Australian wine exports to the UK will soon be hit by biggest single duty hike since 1975.
The alcohol duty freeze introduced during COVID-19 will end on 1 August and the duty on wine will increase with inflation – which is currently running at 10.1% RPI. A new duty regime has also been introduced, which will broadly tax alcohol according to strength, meaning wine drinkers – and exporters – are set for a staggering 20% price hike.
The news adds to the woes of Australian wine exporters, who faced a challenging year in 2022. Wine Australia’s latest Export Report shows the UK market – which is Australia’s top export market by value – was down 18% by value to $373 million and down 11% by volume.
The UK’s Wine & Spirits Trade Association Chief Executive Miles Beale said: “The Government’s decision to punish wine and spirit businesses and consumers with a 10% duty hike for spirits and a massive 20% for wine, from 1 August, is staggering.
“This Budget directly contradicts what this Government claims it is trying to tackle. It will further fuel inflation. It will heap more misery on consumers. And it will damage British business, especially those in the hospitality supply chain, who are still trying to recover from the pandemic.
“The double whammy tax hike for wine is a particularly bitter blow for the UK’s SME-rich wine businesses. It begs the question – yet again – what does Government have against people who choose to produce and drink wine?
“These crippling inflationary tax hikes will be lumped on top of stealth tax rises for some alcoholic products, which the Government has built into the move to taxing alcohol by strength.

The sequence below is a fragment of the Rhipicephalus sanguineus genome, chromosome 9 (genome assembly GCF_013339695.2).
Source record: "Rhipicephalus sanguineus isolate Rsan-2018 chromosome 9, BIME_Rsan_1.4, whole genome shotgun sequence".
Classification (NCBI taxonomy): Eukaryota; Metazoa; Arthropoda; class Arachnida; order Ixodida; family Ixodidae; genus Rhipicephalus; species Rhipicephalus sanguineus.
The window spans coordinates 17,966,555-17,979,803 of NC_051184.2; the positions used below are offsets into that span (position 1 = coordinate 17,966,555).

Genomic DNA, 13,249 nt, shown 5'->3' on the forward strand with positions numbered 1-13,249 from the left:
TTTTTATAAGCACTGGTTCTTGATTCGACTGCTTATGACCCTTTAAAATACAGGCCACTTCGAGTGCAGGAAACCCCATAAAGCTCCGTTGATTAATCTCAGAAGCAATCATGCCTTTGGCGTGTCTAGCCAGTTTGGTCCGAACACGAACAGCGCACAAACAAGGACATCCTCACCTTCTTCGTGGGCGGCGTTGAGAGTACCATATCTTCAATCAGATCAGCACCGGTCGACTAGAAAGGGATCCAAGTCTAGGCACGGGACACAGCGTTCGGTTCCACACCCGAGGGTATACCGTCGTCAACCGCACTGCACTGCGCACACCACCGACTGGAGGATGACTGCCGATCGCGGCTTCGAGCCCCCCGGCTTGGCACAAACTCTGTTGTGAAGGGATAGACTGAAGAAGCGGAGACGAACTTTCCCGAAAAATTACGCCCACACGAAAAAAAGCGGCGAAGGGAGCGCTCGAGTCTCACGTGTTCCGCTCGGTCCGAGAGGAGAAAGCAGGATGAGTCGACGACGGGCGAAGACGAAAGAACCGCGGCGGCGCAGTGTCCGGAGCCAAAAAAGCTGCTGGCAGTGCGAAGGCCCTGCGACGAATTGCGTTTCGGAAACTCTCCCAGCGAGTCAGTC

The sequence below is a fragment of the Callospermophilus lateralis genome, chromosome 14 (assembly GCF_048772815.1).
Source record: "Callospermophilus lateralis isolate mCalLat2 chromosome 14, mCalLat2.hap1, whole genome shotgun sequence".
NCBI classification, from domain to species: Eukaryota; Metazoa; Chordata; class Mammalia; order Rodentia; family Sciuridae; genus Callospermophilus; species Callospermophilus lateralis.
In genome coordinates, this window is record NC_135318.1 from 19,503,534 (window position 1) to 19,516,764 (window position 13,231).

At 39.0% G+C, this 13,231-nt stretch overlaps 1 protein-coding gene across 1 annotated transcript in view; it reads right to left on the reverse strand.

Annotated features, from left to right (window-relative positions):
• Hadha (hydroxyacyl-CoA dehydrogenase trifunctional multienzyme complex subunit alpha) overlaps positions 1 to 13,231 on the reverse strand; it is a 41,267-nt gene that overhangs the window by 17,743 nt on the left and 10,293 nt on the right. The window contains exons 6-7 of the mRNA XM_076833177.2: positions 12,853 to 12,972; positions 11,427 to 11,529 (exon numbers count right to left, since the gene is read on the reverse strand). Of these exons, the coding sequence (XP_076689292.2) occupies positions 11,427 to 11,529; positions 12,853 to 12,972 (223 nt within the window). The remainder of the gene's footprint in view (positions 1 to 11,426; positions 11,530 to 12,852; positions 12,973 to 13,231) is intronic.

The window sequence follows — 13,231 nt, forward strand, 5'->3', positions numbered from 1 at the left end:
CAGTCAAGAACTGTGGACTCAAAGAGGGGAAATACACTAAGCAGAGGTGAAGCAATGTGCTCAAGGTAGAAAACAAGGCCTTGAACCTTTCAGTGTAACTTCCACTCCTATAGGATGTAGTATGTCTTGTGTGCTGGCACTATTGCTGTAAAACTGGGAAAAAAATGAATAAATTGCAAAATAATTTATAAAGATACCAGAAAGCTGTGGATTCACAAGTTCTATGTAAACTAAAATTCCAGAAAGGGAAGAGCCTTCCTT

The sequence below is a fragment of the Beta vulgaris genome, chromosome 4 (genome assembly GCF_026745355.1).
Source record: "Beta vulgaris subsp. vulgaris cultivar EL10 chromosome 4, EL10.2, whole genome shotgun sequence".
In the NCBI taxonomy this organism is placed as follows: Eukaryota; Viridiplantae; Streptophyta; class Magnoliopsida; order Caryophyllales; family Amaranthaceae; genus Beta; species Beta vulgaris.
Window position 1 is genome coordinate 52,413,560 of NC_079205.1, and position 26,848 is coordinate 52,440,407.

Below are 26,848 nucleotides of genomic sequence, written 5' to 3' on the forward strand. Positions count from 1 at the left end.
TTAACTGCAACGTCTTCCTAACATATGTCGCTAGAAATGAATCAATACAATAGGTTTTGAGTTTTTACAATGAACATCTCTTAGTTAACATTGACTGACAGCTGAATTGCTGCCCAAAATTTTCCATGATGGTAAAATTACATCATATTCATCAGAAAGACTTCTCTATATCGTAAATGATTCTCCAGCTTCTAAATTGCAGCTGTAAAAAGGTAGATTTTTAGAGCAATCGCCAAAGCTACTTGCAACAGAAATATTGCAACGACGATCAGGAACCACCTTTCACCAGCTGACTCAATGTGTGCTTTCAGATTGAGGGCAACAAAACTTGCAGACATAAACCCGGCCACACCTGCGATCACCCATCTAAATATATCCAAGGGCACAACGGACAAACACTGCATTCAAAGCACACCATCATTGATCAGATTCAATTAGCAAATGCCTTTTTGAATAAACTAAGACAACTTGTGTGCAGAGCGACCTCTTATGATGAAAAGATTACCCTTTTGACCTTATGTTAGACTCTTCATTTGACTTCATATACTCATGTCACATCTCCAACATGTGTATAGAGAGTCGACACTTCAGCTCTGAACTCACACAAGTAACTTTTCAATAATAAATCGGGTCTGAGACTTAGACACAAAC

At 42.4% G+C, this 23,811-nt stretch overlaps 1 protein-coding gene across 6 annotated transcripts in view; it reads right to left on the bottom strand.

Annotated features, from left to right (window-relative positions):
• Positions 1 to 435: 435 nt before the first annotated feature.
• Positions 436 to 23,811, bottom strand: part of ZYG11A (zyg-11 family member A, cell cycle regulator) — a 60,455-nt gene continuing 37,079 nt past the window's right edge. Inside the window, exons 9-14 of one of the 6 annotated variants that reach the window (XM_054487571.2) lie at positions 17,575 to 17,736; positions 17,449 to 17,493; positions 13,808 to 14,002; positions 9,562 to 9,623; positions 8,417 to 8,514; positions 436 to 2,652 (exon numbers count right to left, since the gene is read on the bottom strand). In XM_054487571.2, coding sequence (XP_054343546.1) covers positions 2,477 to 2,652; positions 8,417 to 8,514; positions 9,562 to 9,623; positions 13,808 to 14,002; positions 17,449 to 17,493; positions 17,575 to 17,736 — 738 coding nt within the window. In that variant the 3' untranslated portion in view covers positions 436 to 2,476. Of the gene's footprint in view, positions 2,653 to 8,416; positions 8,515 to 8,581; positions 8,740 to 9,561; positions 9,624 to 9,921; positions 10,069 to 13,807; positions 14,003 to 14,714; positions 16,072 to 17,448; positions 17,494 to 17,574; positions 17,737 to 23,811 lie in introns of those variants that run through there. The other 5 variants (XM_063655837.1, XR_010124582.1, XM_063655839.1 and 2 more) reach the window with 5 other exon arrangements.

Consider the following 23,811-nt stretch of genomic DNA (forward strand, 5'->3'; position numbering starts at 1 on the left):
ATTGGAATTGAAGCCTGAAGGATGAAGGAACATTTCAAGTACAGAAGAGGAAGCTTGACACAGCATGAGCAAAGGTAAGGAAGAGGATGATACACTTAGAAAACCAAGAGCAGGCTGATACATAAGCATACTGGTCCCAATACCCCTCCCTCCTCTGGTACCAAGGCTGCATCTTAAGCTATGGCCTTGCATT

“After all the effort to relaunch hospitality supply chains in 2022, the Government is offering no help in 2023 for the wine and spirit trade – and particularly for the UK’s 33 million wine drinkers who will see their – and the nation’s – favourite drink hit with a 44p duty rise in the midst of a cost-of-living crisis.”
The impact for Australian winemakers
Australian red wine tends to have a higher ABV, meaning it will be disproportionately hit by the new tax regime.
“Australian wine would take a bigger hit from this increase in taxation than wine from any other country, with 93% of Australian wines sold in the UK going up in price,” Beale noted when the measures were first mooted in 2021.
Tony Battaglene, then chief executive of industry body Australian Grape and Wine, told the Australian Financial Review: “For many products, our cost base will make it unprofitable to send to the UK.”
Accolade Wines chief executive Robert Foye told The Australian in November: “The reality is that the benefit of removing tariffs on wine under the new free trade agreement of up to 20 pence a bottle of Australian wine could be entirely cancelled if a new alcohol excise duty is imposed.”
Biggest showcase of Australian wine returns to London
The news follows the Australia Trade Tasting returning to London in January, showcasing more than 700 wines from 200 wine producers to hundreds of trade and media in the UK.
The annual event – connecting UK wine trade with UK-based distributors and Australian wineries both in market and seeking distribution – has run for more than 30 years, with a brief hiatus in 2021 due to COVID-19.
Wine Australia General Manager Marketing Paul Turale said: “It’s clear there’s a real appetite from the on-trade and buyers to see more producers in market, pouring their wines and telling their stories about what makes Australian wine unique.”
Wine Australia Regional General Manager for the UK and EMEA Laura Jewell MW said: “It was great to see the enthusiasm for our diverse range of wines at the Australia Trade Tasting. From the conversations I had with guests, it’s clear that Australian wine continues to be a key category for the UK trade, and I’m hopeful that this will translate to new opportunities for our producers and increased sales of Australian wines.”